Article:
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Engelson said many painkiller abusers find that to get the same impact or euphoria, “They have to take more and more and more, crushing and snorting it,” rather than swallowing it. Some also inject the drug like heroin.
“It’s a quicker, faster high,” Lt. Herrera said.
Brevard County Health Department Director Dr. Heidar Heshmati said, when prescribed and used properly, oxycodone “is an excellent medication for pain. There are so many patients that have chronic pain.”
The problem, he said, is when the drug is abused, particular in combination with other drugs such as an anti-anxiety drug like Xanax and a muscle relaxer like Soma, or in combination with alcohol.
“The body cannot tolerate the combination,” Heshmati said.
Paul Sloan, president of the Florida Society of Pain Management Providers, said he believes pain doctors are being unfairly portrayed by those looking to restrict the sale and use of legitimate medicines.
Sloan said oxycodone is “a very strong medication that can have serious consequences if not taken as prescribed.” He said the 99 percent of people who properly take the drug should not be punished by restricted availability because of the 1 percent who abuse it.
“This is now a war on legitimate pain patients, and it’s just nuts,” Sloan said.
Sloan, whose Venice, Fla.-based organization represents about 100 pain management practices in Florida, said he supports new state regulations providing more oversight of pain clincs.
He believes the new rules helped shut down many so-called “pill mills” that were improperly prescribing pain medications to patients who didn’t need them. He said there were roughly 50 “big players” in Florida, mainly in big cities, abusing the system.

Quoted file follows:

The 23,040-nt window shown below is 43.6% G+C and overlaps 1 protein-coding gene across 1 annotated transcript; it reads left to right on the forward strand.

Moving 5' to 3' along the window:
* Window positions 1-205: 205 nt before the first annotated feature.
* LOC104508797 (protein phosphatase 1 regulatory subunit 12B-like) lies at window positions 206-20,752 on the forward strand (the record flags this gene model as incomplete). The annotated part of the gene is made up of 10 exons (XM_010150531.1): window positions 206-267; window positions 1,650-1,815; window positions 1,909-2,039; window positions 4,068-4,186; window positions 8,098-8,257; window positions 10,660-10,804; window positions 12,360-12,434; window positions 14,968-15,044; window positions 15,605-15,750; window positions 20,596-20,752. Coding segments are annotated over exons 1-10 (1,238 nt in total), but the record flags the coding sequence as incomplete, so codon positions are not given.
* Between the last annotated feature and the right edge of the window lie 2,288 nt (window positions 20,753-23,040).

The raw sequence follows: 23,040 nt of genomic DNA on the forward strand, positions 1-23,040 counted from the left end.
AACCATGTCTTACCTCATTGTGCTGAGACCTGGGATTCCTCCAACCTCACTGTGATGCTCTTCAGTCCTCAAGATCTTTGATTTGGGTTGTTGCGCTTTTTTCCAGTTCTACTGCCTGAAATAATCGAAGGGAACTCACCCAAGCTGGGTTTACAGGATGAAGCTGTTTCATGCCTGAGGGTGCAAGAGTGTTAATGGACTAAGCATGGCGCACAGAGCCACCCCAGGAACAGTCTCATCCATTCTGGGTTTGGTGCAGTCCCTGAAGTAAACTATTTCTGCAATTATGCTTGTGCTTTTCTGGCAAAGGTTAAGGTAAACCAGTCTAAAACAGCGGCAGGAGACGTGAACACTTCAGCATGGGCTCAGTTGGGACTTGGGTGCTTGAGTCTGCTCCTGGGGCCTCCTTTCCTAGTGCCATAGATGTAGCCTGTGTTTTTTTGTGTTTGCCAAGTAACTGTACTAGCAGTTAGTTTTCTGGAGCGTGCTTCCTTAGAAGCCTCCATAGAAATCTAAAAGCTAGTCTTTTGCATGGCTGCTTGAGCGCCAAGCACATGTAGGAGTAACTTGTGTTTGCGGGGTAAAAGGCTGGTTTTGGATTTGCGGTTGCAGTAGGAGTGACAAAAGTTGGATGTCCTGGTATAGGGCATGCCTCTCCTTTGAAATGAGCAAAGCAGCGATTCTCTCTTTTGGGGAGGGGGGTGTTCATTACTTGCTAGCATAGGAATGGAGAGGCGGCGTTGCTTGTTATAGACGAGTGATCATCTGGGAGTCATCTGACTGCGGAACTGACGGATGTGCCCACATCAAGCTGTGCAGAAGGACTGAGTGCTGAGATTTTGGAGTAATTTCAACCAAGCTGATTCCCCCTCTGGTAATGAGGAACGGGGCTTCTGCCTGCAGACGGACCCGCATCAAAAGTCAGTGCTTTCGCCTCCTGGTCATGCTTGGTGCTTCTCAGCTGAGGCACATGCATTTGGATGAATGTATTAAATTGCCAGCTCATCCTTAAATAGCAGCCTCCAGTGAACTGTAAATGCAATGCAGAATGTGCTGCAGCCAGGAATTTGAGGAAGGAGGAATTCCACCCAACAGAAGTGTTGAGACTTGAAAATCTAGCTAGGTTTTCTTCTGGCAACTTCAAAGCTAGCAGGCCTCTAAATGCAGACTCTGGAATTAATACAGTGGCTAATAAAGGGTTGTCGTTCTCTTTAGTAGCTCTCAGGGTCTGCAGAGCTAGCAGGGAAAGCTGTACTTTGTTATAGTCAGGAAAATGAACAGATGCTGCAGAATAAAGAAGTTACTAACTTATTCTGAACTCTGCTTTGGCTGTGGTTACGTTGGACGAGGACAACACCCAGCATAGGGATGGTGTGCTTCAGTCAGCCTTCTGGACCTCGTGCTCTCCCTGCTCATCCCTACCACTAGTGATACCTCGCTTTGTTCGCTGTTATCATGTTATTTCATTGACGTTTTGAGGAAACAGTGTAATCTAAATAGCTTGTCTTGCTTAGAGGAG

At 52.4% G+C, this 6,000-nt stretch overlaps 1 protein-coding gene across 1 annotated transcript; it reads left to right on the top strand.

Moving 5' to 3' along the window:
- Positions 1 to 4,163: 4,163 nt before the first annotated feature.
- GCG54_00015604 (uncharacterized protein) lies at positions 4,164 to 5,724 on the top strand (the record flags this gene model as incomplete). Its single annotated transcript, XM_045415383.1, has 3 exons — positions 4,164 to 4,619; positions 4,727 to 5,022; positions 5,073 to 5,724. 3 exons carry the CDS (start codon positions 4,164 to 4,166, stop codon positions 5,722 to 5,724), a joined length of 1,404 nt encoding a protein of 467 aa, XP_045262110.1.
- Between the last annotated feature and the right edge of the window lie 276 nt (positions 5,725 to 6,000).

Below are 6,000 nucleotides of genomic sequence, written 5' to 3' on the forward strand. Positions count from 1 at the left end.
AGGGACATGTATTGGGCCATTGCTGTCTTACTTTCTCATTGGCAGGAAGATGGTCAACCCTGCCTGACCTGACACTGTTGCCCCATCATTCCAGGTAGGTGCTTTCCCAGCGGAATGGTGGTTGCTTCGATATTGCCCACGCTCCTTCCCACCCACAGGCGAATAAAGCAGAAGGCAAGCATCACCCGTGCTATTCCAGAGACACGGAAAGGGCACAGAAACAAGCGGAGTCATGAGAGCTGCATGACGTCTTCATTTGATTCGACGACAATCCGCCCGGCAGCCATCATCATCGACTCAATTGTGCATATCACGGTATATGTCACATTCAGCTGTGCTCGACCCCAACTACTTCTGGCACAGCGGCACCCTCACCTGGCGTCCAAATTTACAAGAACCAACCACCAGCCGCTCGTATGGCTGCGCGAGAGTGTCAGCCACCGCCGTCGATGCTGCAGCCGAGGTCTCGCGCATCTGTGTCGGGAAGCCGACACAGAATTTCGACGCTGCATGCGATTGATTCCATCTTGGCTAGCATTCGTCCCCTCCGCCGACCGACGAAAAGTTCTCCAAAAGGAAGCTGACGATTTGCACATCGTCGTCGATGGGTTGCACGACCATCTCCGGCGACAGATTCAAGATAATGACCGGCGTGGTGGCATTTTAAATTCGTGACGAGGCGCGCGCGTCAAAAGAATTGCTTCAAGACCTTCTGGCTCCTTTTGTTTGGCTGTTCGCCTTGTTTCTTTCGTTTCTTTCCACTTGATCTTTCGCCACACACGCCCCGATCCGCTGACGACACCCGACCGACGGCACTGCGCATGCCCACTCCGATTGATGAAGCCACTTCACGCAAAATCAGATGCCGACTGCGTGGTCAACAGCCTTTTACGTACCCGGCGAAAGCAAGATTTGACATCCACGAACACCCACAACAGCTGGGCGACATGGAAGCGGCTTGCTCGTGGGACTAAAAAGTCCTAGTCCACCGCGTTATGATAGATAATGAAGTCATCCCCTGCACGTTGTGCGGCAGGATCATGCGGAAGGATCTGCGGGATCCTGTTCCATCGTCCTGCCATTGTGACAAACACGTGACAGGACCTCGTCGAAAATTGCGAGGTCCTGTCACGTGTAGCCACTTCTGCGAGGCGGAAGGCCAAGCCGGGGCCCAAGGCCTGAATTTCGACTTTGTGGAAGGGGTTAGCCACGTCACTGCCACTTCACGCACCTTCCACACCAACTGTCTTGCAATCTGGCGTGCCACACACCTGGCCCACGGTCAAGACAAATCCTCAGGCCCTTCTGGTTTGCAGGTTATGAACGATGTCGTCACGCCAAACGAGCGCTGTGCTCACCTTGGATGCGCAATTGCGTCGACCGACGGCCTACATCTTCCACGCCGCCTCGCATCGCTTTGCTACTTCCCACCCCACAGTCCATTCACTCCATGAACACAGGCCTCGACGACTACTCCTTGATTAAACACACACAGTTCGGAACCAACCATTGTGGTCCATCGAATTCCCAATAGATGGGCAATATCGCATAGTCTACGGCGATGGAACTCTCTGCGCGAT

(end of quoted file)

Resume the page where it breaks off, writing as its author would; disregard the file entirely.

“It’s wrong to use your script pad to make money,” Sloan said.
Sloan also has issues with data from medical examiner’s offices in Florida showing a dramatic rise in oxycodone deaths. Sloan said “everybody has a different standard” in determining cause of death, and the presence of oxycodene in a deceased person does not necessarily mean that was a contributing factor.
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“I think the medical examiners are misleading the public,” Sloan said. “I think this is bogus and junk science. This has become a true witch hunt.”
‘Oxy comes first’ from FloridaToday.com shortened:
Sims, who has been a registered nurse in various capacities for 15 years, doesn’t believe oxycodone should be prescribed at all. Her kids got hooked after one son was prescribed oxycodone because of injuries from a car crash. He shared the pills with his brother and sister.
Sims hopes to prompt a crusade to outlaw the drug after seeing what it’s done to her children and their friends.
Over the years, her children stole cash from her to buy drugs. They’ve taken computers, DVD players, furniture and jewelry from her, selling the stuff for drug money or trading it for drugs. Once, she had to go to a drug dealer’s home to buy back her own laptop. The children used life insurance payouts after their father died to finance their drug habits, and her son hurt in the car crash spent much of that insurance settlement to buy pills.
“The drugs mean more than eating or anything to them,” Sims said. “The drugs just twist their brain so badly. The oxy comes first and everything else comes afterward.”
All three have long criminal records, Sims said.
“My three kids all told me they don’t want this life,” Sims said. “They try and they try and they try” to kick the habit, “but they fail every time.”
A few months ago, Sims got a tattoo on her right calf. “Each day’s a gift, not a given right.” The phrase alludes to the fleeting time she and her children could have together.